What is editing?
Editing is the final stage of the writing process. It takes place just before your work is due to be submitted. It involves the detailed inspection of your text with a view to regularising its spelling, punctuation, grammar, and even typographical layout.
In the world of publishing, this stage is called ‘proof-reading’. It is the point at which you check that all your details are correct, and you examine the document very closely for internal consistency prior to releasing it into public view.
Editing is a process of checking your work very carefully in order to –
- remove any spelling mistakes
- check your grammar
- make your punctuation consistent
- re-write any clumsy expressions
The degree to which your text needs to be closely edited will depend upon the nature of the of writing. A spelling mistake might be tolerated in a student essay, but in a report written for the public it would look very bad indeed.
The best way to edit your writing is to split the task into a number of separate stages. Edit for just one feature at a time. Go through the work checking your spelling, then go back again to check grammar – and so on. Use the list of features below as a guide.
This is because it is difficult (and very tiring) to hold all these issues in your head at the same time. You have a choice of doing this on a computer screen or on paper. Both methods have advantages and disadvantages.
Editing on screen
The major advantage of editing your work on screen is that you can make as many changes as you wish. The work is always up to date, in its very latest version. Another advantage is that you can see immediately the effect of any changes you make.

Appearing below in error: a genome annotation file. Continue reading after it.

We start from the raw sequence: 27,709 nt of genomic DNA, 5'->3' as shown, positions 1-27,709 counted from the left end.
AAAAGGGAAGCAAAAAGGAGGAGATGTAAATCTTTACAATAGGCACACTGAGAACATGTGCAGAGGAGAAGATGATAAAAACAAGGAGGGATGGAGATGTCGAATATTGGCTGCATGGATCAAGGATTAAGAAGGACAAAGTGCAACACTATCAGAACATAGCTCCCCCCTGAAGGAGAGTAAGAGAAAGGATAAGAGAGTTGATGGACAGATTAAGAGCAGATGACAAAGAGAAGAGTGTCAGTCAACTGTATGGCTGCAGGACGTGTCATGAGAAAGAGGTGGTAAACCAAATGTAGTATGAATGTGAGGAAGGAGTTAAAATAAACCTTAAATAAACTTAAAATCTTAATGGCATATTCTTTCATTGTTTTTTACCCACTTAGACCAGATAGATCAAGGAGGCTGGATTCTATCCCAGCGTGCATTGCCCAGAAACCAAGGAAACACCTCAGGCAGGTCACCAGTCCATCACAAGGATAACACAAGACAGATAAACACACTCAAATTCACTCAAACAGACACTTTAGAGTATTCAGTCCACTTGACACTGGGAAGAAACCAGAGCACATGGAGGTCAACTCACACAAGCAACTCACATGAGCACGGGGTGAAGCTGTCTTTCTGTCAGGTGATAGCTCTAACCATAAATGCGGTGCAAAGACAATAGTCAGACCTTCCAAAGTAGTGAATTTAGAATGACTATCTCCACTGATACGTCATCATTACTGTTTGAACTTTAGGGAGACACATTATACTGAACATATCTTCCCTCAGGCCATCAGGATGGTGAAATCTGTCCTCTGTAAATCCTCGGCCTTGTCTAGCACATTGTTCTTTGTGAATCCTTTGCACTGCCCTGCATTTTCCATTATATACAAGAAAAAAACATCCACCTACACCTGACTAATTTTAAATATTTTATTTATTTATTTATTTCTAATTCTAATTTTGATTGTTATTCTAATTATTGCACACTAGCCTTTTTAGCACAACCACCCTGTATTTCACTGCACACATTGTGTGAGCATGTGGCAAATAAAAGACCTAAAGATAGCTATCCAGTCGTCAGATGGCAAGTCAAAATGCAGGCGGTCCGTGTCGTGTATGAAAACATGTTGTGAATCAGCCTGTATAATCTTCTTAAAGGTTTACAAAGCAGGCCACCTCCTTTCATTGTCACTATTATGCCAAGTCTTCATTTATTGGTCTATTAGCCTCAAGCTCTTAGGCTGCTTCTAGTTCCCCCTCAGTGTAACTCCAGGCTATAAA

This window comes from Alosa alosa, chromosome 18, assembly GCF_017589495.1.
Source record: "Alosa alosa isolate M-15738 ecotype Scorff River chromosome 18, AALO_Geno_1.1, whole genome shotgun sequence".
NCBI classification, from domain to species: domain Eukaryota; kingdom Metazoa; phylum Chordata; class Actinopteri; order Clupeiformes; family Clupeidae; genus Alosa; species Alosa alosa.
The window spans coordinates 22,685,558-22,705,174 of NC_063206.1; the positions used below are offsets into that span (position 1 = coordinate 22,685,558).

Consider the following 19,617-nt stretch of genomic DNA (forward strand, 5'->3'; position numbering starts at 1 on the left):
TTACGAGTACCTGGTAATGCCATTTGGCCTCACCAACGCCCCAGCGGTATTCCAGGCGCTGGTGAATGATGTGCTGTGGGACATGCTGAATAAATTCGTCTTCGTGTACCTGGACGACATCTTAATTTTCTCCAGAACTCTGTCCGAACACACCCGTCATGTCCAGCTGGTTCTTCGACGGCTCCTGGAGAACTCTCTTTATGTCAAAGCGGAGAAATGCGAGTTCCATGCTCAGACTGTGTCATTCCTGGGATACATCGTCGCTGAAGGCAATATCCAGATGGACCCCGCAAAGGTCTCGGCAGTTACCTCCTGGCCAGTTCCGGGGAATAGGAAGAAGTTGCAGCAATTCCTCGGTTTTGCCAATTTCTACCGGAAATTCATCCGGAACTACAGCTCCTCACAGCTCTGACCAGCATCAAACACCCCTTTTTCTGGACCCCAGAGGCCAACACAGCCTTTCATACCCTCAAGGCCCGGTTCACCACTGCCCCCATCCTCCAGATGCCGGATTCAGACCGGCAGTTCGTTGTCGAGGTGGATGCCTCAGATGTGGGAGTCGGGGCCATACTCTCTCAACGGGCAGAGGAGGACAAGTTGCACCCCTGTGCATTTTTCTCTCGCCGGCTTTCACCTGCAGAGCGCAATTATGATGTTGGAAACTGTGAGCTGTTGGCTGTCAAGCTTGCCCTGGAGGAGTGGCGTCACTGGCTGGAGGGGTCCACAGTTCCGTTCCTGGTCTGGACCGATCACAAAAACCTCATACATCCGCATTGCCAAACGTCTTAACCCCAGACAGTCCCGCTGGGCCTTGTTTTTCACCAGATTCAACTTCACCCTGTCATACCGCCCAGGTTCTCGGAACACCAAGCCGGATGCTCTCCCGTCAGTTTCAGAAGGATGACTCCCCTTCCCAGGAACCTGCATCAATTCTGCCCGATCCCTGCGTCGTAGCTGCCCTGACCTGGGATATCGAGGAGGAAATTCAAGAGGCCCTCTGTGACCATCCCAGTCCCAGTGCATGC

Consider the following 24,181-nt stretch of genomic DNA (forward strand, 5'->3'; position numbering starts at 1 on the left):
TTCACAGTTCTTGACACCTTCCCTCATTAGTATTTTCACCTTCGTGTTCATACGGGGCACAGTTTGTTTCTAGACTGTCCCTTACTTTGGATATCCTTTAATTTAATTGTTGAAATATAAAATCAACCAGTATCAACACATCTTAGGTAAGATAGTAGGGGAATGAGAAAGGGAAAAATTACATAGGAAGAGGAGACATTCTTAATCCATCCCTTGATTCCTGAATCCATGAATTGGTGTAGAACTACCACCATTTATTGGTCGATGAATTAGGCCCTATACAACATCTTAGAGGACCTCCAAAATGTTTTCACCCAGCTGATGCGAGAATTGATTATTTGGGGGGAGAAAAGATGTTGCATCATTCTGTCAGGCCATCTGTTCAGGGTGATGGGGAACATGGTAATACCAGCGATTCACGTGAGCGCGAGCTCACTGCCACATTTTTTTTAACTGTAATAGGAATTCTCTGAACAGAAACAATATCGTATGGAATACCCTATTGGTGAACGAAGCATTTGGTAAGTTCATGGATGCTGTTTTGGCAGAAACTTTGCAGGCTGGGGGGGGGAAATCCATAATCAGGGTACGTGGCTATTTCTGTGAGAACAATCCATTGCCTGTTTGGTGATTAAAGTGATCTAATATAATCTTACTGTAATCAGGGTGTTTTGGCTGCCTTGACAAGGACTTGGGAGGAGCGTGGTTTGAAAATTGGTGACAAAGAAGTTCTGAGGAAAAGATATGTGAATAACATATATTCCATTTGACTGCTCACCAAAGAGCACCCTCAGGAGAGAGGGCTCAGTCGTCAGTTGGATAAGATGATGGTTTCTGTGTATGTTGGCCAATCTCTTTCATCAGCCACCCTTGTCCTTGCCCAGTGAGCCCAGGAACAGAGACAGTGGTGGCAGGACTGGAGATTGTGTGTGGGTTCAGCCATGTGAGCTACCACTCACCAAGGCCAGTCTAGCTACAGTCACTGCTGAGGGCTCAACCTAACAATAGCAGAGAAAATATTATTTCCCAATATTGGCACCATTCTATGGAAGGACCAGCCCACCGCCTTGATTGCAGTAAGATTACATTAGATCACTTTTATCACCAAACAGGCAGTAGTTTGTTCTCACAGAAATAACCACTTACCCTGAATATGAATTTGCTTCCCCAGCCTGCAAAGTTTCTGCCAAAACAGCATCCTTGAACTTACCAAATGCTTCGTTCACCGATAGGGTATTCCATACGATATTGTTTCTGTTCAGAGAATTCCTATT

Spelling-checkers and even grammar-checkers are now built in to most text editors. You can use FIND and REPLACE to make global changes automatically. For instance, if you have spelled someone’s name ‘Murray’ throughout a document, then discovered it’s actually spelled ‘Murry’, use FIND/REPLACE, and select REPLACE ALL.
Don’t forget to SAVE your document after each change is made.
The only disadvantage of editing on screen is that you will loose earlier versions of your work unless you make a deliberate effort to save them separately.
See more on Editing on screen and paper
Editing on paper
Some people prefer to edit on paper, for a number of very good reasons:
- mistakes are easier to spot
- it’s possible to have an overview
- it looks more like the finished product
- it creates a psychological distance from the text
Many people claim that there is a different between writing with a pen and with a keyboard. You can also see the original text, even after you have made an editing change.
The biggest disadvantage of editing on paper is that you have to re-type all changes into your original document.
See more on Editing on screen and paper
Mistakes in spelling are easy to spot, and they always create a very bad impression. Readers of your work are more likely to regard spelling mistakes as a sign of poor writing than any other feature.
It’s worth doing a spelling check twice during the editing process. Once before you begin editing, and then again after you have finished. The reason for this is that you might have introduced new typos and mistakes during the editing process.
You need to decide on alternative or English and American spellings of words such as analyze/analyse, judgement/judgment, and meter/metre. Make the spelling consistent throughout your document.
Check in particular on the spelling of names, places, foreign terms, and technical jargon.
See more on spelling
Check that you have been consistent throughout your document in using the common marks of punctuation – the comma, semicolon, colon, and full stop.